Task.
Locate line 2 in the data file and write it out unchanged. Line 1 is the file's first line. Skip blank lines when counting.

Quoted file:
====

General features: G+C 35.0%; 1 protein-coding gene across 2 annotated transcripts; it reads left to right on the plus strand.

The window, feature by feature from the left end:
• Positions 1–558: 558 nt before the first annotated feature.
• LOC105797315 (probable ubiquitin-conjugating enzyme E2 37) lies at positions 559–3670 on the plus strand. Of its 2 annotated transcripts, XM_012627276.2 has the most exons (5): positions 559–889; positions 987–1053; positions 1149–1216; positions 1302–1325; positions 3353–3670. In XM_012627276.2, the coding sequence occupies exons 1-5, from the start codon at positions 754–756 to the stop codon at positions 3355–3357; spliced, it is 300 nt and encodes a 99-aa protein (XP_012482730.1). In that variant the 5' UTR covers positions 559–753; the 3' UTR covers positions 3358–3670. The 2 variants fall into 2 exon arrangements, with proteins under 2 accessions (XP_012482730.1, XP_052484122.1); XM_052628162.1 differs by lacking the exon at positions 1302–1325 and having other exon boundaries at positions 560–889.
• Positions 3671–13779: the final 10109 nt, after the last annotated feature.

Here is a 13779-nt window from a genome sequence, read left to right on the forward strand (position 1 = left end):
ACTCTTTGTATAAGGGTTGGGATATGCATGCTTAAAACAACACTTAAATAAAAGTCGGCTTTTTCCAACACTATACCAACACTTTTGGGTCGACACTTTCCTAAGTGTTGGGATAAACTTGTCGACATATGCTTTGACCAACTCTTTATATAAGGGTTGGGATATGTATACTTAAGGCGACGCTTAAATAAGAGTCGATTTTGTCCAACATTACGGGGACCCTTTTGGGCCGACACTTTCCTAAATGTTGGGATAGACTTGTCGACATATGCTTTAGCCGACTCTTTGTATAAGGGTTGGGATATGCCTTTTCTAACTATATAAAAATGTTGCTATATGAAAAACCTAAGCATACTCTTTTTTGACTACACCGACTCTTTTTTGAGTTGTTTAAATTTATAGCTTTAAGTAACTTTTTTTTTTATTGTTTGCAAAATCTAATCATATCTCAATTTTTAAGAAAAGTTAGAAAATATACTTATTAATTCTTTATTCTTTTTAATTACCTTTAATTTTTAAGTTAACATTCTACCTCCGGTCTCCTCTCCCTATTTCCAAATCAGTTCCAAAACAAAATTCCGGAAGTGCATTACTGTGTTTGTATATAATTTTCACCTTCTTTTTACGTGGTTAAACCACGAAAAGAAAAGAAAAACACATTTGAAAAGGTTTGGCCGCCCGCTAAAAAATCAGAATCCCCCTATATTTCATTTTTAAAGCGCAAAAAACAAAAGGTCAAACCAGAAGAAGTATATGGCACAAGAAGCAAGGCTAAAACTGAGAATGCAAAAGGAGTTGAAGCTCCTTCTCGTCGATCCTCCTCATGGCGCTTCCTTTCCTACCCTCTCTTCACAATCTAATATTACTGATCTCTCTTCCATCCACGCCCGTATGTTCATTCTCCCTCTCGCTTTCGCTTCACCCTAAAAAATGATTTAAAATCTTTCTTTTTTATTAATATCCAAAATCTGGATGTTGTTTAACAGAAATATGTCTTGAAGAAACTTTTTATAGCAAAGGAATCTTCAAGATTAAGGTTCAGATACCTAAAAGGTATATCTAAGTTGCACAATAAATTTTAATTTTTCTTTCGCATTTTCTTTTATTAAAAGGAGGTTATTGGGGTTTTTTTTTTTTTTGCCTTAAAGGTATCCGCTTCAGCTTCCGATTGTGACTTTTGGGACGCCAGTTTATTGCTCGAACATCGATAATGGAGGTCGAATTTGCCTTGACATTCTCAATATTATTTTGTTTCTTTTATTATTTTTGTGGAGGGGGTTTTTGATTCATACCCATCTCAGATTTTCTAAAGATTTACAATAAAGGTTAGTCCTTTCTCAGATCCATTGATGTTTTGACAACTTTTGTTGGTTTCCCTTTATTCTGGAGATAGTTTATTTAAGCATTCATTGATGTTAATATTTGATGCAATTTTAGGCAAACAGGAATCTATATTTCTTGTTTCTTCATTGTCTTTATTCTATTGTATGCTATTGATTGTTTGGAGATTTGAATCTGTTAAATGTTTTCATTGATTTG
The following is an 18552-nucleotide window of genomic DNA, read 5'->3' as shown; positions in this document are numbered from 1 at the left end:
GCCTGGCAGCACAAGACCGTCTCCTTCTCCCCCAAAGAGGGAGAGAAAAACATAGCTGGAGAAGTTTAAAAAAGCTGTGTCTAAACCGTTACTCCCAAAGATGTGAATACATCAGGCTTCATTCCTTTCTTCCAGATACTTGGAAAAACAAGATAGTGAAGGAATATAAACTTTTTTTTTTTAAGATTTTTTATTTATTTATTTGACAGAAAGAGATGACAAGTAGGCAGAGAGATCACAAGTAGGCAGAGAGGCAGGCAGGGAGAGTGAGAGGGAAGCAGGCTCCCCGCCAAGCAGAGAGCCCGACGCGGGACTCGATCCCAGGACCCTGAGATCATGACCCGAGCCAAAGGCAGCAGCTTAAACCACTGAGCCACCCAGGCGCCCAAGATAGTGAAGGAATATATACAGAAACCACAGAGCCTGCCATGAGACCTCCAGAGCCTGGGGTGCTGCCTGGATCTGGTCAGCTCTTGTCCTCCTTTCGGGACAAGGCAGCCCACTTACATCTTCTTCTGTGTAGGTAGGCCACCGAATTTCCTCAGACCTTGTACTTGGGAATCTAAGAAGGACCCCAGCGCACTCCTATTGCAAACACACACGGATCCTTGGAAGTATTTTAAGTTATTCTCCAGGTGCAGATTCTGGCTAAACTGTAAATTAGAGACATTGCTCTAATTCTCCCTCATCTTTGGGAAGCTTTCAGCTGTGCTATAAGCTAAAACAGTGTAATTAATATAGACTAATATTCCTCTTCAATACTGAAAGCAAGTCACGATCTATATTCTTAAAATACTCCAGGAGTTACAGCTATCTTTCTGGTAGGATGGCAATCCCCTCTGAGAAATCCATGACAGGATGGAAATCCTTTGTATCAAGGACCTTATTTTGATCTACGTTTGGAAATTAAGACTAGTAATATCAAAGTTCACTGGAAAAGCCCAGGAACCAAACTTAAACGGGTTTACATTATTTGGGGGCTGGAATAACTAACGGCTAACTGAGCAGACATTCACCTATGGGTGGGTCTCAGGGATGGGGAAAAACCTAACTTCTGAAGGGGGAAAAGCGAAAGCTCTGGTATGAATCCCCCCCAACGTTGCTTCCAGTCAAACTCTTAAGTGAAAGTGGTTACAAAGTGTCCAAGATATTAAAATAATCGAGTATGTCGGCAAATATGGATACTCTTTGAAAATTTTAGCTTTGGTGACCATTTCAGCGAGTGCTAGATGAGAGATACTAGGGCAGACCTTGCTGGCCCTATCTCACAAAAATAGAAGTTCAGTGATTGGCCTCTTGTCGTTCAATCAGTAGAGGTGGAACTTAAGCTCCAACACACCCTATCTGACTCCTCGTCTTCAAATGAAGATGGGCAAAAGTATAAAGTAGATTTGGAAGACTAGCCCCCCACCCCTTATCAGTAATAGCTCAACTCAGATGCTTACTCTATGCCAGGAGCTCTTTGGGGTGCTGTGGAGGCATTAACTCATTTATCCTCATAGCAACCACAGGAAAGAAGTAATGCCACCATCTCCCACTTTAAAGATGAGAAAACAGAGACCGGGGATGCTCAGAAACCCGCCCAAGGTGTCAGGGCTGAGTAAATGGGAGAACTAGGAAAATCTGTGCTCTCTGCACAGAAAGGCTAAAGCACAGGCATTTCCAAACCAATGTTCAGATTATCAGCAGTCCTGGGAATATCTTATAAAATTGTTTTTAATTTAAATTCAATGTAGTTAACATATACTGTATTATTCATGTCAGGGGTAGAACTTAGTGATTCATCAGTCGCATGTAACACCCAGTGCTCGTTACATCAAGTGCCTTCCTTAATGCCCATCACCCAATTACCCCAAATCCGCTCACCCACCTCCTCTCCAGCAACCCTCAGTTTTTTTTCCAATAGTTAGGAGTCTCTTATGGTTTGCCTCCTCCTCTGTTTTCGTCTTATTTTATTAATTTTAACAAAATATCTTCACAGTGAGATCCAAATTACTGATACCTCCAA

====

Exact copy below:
The window, feature by feature from the left end: